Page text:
Poached Fruit Compote

Many fruits definitely benefit from being poached in a fragrant liquid. I wrote this recipe with a combination of peaches, apples, and plums, but there are no rules regarding which fruits to use. I recommend that you choose firm, slightly underripe fruits as they will hold up better to the long, slow poach and will soften and become delicately flavored. I served this gorgeous colorful dessert for Sukkot. It was a true celebration of the season and bounty of fruit. This delicious poached fruit compote can be served warm with ice cream or topped with yogurt and granola for a scrumptious breakfast. It’s equally delicious cold.–Laura Frankel

LC Lovely Little Lemon Technique Note

The author offers some swell advice that will ensure you get the best out of a lemon. This is sorta old news if you work with lemons a lot. But if you don’t, listen up. “First grate the zest with a Microplane, then cut the lemon in half and squeeze the juice,” she says. Anyone who’s ever tried to do it in the opposite order—juicing and then attempting to grate zest from an uncooperative, floppy lemon peel—will tell you it’s no easy task and will likely end up with you scraping off half a phalange. Much safer to do it her way, while the lemon is intact and plump.

Special Equipment: Slow cooker

Poached Fruit Compote Recipe

  • Quick Glance
  • 20 M
  • 2 H, 20 M
  • Makes 8 servings


  • 3 large firm peaches
  • 2 large apples, such as Honeycrisp
  • 2 large firm plums (I prefer the oval-shaped Italian plums, but any variety of plum will be delicious here)
  • 2 cups granulated sugar
  • 1 bottle (750 ml) sweet white wine, such as Moscato
  • 1 large rosemary sprig
  • 6 whole black peppercorns (about 1/4 teaspoon)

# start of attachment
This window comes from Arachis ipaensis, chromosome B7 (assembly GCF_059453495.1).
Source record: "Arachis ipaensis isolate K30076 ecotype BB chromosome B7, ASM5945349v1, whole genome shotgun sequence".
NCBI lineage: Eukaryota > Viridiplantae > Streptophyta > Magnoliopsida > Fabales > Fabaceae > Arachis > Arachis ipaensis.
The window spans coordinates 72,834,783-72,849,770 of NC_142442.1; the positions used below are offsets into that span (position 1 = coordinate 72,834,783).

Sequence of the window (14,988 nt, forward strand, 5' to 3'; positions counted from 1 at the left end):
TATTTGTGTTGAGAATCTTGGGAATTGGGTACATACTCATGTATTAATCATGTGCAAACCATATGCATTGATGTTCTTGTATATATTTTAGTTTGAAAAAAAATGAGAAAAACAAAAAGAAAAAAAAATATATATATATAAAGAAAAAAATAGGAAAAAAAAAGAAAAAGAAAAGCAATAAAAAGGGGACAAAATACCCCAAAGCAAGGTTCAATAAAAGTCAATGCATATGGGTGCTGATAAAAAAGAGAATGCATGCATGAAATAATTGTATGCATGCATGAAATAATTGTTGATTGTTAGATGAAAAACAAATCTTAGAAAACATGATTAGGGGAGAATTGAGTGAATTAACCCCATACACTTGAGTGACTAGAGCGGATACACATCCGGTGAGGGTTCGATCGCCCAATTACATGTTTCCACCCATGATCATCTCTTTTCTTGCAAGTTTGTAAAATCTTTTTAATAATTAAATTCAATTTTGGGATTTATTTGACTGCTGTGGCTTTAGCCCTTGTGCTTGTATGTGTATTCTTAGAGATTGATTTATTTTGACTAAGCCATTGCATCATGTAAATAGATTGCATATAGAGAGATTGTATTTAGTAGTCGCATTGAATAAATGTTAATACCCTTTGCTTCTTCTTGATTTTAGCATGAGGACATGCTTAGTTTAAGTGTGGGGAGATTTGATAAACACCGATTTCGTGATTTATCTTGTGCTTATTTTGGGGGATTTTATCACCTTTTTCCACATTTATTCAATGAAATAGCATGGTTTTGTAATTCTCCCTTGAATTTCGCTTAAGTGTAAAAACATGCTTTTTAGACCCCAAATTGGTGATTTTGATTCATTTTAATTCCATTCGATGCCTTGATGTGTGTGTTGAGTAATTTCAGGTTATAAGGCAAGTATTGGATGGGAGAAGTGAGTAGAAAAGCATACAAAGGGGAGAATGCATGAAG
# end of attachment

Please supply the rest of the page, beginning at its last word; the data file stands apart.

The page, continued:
• Grated zest and juice of 1 lemon


  • 1. Preheat a slow cooker to high.
  • 2. Combine the peaches, apples, plums, sugar, wine, rosemary, peppercorns, and lemon zest and juice in the slow cooker insert. Stir to help dissolve the sugar.
  • 3. Cut a piece of parchment paper that will fit into the slow cooker and cover the surface of the fruits. Weight down the parchment lightly with an empty pie plate. This keeps the fruits down in the poaching liquid as they are quite buoyant.
  • 4. Cover and cook on high for 2 hours.
  • 5. Gently remove the poached fruit with a slotted spoon and set aside to cool until you can handle them. Peel off the skins. Cut the fruit in half and remove any pits or cores using a melon bailer. Spoon the poached fruit into dessert glasses, bowls, or wineglasses. Serve with your choice of garnish. (The poached fruit compote can be stored, covered, in the refrigerator for up to 1 week, or frozen for up to 1 month. Once the fruit is gone, the poaching liquid can be stored, covered, in the refrigerator for up to 3 weeks, and used again to poach more fruit.)
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